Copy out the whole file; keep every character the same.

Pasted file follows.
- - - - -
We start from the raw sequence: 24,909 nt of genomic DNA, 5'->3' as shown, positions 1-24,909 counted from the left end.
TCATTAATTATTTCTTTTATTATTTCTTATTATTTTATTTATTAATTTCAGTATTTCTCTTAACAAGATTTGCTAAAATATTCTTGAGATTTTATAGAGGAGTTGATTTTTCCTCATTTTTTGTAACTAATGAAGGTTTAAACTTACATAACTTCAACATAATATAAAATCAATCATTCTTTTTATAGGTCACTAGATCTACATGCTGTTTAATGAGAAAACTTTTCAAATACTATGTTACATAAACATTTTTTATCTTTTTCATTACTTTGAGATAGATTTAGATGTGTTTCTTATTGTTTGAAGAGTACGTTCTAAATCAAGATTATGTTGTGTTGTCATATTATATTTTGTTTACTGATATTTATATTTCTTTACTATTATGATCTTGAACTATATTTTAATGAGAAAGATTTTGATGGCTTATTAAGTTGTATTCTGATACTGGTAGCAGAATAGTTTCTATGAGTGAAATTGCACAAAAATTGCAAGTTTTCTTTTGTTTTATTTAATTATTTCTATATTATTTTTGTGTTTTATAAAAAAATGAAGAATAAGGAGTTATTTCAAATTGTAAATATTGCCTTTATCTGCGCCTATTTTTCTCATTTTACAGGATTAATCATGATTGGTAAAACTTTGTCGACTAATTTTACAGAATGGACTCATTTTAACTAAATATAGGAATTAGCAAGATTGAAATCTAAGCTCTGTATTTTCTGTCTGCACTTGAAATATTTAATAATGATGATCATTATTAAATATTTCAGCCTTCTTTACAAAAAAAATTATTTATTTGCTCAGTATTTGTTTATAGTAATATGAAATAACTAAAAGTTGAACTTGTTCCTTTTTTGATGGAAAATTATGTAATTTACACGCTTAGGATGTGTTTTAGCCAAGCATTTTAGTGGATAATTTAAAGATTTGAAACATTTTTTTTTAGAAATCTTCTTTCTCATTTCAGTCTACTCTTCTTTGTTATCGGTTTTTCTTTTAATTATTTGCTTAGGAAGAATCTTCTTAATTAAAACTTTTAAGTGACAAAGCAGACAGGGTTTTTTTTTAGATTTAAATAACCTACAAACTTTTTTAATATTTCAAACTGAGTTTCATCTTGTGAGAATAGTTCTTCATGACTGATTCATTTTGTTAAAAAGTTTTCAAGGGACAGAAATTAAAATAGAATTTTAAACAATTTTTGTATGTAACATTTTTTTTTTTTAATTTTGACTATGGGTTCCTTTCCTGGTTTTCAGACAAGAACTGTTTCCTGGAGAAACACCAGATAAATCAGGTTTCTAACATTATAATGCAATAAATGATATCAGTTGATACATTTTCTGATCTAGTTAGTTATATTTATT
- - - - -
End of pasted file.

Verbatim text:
We start from the raw sequence: 24,909 nt of genomic DNA, 5'->3' as shown, positions 1-24,909 counted from the left end.
TCATTAATTATTTCTTTTATTATTTCTTATTATTTTATTTATTAATTTCAGTATTTCTCTTAACAAGATTTGCTAAAATATTCTTGAGATTTTATAGAGGAGTTGATTTTTCCTCATTTTTTGTAACTAATGAAGGTTTAAACTTACATAACTTCAACATAATATAAAATCAATCATTCTTTTTATAGGTCACTAGATCTACATGCTGTTTAATGAGAAAACTTTTCAAATACTATGTTACATAAACATTTTTTATCTTTTTCATTACTTTGAGATAGATTTAGATGTGTTTCTTATTGTTTGAAGAGTACGTTCTAAATCAAGATTATGTTGTGTTGTCATATTATATTTTGTTTACTGATATTTATATTTCTTTACTATTATGATCTTGAACTATATTTTAATGAGAAAGATTTTGATGGCTTATTAAGTTGTATTCTGATACTGGTAGCAGAATAGTTTCTATGAGTGAAATTGCACAAAAATTGCAAGTTTTCTTTTGTTTTATTTAATTATTTCTATATTATTTTTGTGTTTTATAAAAAAATGAAGAATAAGGAGTTATTTCAAATTGTAAATATTGCCTTTATCTGCGCCTATTTTTCTCATTTTACAGGATTAATCATGATTGGTAAAACTTTGTCGACTAATTTTACAGAATGGACTCATTTTAACTAAATATAGGAATTAGCAAGATTGAAATCTAAGCTCTGTATTTTCTGTCTGCACTTGAAATATTTAATAATGATGATCATTATTAAATATTTCAGCCTTCTTTACAAAAAAAATTATTTATTTGCTCAGTATTTGTTTATAGTAATATGAAATAACTAAAAGTTGAACTTGTTCCTTTTTTGATGGAAAATTATGTAATTTACACGCTTAGGATGTGTTTTAGCCAAGCATTTTAGTGGATAATTTAAAGATTTGAAACATTTTTTTTTAGAAATCTTCTTTCTCATTTCAGTCTACTCTTCTTTGTTATCGGTTTTTCTTTTAATTATTTGCTTAGGAAGAATCTTCTTAATTAAAACTTTTAAGTGACAAAGCAGACAGGGTTTTTTTTTAGATTTAAATAACCTACAAACTTTTTTAATATTTCAAACTGAGTTTCATCTTGTGAGAATAGTTCTTCATGACTGATTCATTTTGTTAAAAAGTTTTCAAGGGACAGAAATTAAAATAGAATTTTAAACAATTTTTGTATGTAACATTTTTTTTTTTTAATTTTGACTATGGGTTCCTTTCCTGGTTTTCAGACAAGAACTGTTTCCTGGAGAAACACCAGATAAATCAGGTTTCTAACATTATAATGCAATAAATGATATCAGTTGATACATTTTCTGATCTAGTTAGTTATATTTATT